Monday, 23 November 2009

Sir Henry Havelock

Its been a long time since I have read a stirring biography. Well, that long wait has just come to an end.

Of all the people to read about: how about Sir Henry Havelock?

Born 1795. Died during the First War of Independence / or great Indian Mutiny (depending on your take on history). That would be 1857. Pivotal year for India in many way.

But what of Sir H. He was a Soldier. Tactician. Father. Christian. Reformer.

I have just devoured a book on him by John Pollock called "Way to Glory". The book itself made its way over to our bookshelves via the jumble sale that IBL held last week. As with any good book - I found myself transported to another world.

It was a strange and familiar world - a place where the names are known, but the situations seem totally alien.

For one this is an out and out military history. It traces the rise of a man who did not have the means for advancement that was needed in his day - if you wanted to be promoted - you needed to buy it. The inside view of the early British army in India was also an eye-opener. The almost bestial conditions that the soldiers lived in. The daily depravity of alcohol and women. The craziness of wearing woolen red shirts even in summer. The cruelty and the disease that kept dogging them. It all sounds like fiction.

And yet it sounds like today. Havelock was part of the ill-fated Afghan expedition. The account is full of the same maddening situation that all foreign fighters in Afghanistan face - fierce locals who keep switching sides - and are ready to keep fighting. An elusive goal which keeps changing. For Havelock, who repeatedly facing fire - it was a miracle that he survived. Over his life-span of fighting 7 horses died while carrying him to battle.

After arriving in India, Havelock married Hannah Marshman, the daughter of one of the original missionary families with William Carey. His trip to India by sailing ship brought about the most dramatic of changes in this hard-driven man: a personal surrender to the claims of Christ on his life. Throughout his life, Havelock seeks to live out his faith - often to ridicule from fellow officers. We see him leading bible studies for soldiers - something unheard of and considered seditious by many. We see him suggesting that soldiers could fight without rum - something unheard of (even today). We see his deep frustrations with being denied promotion.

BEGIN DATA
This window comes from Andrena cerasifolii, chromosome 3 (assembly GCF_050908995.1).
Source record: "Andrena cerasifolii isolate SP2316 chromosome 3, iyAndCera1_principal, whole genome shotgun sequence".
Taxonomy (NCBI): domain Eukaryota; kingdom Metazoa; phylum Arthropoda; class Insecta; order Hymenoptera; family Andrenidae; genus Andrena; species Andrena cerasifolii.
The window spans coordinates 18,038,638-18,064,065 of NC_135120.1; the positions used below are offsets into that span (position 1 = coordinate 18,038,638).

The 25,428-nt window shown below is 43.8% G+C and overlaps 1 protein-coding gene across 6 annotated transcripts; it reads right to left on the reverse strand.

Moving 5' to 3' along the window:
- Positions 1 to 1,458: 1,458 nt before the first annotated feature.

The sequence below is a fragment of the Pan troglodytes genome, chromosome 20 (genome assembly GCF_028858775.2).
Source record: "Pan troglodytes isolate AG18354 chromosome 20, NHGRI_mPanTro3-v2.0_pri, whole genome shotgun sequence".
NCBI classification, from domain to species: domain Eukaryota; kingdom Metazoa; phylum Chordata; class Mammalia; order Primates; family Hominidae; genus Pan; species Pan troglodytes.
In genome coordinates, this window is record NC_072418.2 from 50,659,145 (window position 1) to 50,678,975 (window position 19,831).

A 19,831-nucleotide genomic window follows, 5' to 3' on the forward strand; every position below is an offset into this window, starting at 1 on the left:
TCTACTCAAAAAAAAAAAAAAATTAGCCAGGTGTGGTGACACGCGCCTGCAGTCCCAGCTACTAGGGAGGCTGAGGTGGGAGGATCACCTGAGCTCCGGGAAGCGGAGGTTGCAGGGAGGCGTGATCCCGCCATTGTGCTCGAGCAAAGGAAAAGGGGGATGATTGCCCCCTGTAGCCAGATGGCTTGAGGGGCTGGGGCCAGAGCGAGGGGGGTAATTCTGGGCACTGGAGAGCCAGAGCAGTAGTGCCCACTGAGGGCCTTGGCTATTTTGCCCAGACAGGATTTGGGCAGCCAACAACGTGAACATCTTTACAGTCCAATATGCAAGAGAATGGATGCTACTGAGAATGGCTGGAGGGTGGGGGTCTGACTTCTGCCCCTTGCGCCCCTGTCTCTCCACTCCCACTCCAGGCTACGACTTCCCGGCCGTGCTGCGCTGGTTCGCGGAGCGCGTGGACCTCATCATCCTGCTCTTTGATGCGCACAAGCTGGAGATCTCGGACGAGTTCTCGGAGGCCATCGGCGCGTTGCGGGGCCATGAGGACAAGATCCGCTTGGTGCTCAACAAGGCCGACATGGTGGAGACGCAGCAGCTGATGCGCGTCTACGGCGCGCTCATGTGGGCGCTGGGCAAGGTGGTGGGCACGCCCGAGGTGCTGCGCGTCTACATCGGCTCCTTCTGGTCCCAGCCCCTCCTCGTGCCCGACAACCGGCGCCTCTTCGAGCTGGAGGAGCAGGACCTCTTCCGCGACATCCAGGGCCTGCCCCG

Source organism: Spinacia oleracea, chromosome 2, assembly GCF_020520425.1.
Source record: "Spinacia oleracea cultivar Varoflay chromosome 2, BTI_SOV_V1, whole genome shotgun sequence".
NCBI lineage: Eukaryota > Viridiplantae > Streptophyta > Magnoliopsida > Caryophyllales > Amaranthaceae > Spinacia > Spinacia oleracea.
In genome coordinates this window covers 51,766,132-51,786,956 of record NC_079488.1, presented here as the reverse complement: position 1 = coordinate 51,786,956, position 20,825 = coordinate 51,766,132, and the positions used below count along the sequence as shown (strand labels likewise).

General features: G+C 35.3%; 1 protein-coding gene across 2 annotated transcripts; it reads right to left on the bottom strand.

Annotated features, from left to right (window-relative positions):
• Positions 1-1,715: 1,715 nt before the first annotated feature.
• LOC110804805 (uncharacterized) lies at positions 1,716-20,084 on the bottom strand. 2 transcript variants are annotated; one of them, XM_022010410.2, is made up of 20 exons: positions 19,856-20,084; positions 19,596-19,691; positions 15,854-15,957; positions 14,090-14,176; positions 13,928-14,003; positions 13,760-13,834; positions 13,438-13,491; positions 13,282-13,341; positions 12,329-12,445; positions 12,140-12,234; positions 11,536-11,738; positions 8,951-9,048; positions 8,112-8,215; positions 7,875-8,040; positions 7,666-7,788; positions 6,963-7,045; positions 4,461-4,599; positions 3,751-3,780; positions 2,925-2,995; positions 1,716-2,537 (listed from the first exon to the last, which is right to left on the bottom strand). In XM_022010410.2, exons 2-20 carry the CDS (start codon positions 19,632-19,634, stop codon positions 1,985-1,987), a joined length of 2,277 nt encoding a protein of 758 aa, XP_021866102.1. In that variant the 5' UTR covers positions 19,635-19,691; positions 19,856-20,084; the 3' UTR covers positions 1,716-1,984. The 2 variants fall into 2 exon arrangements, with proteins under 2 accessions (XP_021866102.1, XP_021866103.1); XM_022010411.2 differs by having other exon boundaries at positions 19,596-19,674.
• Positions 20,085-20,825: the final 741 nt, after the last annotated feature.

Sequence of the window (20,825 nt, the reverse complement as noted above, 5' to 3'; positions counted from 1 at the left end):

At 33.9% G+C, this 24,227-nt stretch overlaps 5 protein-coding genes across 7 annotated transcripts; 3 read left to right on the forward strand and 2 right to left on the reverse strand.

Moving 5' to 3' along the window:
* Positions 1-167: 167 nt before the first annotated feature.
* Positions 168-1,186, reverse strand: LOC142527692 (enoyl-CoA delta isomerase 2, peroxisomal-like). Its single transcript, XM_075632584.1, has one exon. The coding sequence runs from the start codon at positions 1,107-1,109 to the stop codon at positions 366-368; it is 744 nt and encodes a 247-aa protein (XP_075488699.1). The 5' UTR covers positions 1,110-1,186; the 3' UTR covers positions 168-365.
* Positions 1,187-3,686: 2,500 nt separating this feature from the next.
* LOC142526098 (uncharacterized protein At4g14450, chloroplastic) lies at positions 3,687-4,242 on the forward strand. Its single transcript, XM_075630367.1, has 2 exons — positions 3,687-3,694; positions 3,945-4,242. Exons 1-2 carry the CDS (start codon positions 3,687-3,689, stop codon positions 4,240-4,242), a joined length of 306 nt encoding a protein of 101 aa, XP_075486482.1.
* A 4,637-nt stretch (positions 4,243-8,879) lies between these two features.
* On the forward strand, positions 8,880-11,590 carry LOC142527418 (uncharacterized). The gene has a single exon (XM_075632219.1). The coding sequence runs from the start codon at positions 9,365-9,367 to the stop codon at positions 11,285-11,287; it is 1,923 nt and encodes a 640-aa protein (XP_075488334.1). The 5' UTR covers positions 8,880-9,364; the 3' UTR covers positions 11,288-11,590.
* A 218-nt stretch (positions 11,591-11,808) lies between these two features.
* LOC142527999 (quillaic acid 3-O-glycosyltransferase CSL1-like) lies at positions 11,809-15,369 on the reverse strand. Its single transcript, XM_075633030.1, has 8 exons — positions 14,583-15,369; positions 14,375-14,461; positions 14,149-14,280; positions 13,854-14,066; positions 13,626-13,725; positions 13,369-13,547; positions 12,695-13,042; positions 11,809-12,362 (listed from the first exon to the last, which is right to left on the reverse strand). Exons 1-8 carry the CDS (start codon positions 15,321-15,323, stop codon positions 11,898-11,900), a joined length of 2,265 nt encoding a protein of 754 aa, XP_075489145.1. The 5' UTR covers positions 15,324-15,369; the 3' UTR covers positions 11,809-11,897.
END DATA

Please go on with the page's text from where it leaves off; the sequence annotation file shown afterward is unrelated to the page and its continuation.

Parallel to his story is the stories of his three sons who become soldiers too. The eldest - 'Harry' Havelock ends up becoming Havelock's aide-de-camp in his finest hour. But the long sadness of Harry's rejection of his father's faith - and the wooing of his son through word and example form for me the most moving part of the story. Having fought through incredible odds and 'rescued' the Europeans in Lucknow, Havelock dies in his son's arms. Of dysentery. His son nursing him with love - having just days before finally come over to his father's faith in God.

I found myself deeply moved by the book. And troubled.

I was moved on a number of points. One of them was an unexpected Mussoorie connection. It seems Havelock lived in Oakville Estate (well known for the Alter clan) at one point. Tragically, while his wife and children were at Oakville it burned down and killed a child of his. The fire badly wounded his wife Hannah and Havelock had to rush up to Mussoorie to help her.

Another moving part was to see the spiritual formation of a lonely, driven man. The ridicule he faced for his convictions - overlaid on the awful conditions of his 'job' brought back the basic question of 'how should we live?'

The troubling issues are the actual historical events of 1857. The terrible slaughter that took place. I have written earlier that we live in an age of terror. I would argue that 1857 would rank up there as one of the bloodiest years. All sides were involved in killing that was brutal.
As a person who leans towards pacifism, I found myself troubled by my being swept along with the 'heroic' progress that Havelock and his men make from Calcutta through to Lucknow.

Looking at the dawn of modern India - and the demise of many of the local empires of the time - what role should we accord the British? And in all the tumult of Empire - what role do we accord individuals? I feel foolish for knowing so little about my own country - and yet where do we have any kind of reasonable discussion on our history today?

On another track, I was (not surprisingly) fascinated to see the role that faith played in Havelock's life. One thing struck me strongly - that Havelock's persistence and success paved the way for his ideas to be widely accepted. The 'efficiency' of his life proved a powerful platform for the content of his ideas. I think that probably would be true of most of the influence that early 'evangelicals' like Wilberforce and others had on the structure of Empire.

So I end the book hungry for more. A good sign I think. Would that we had more biographies to poke us out of our stupor.

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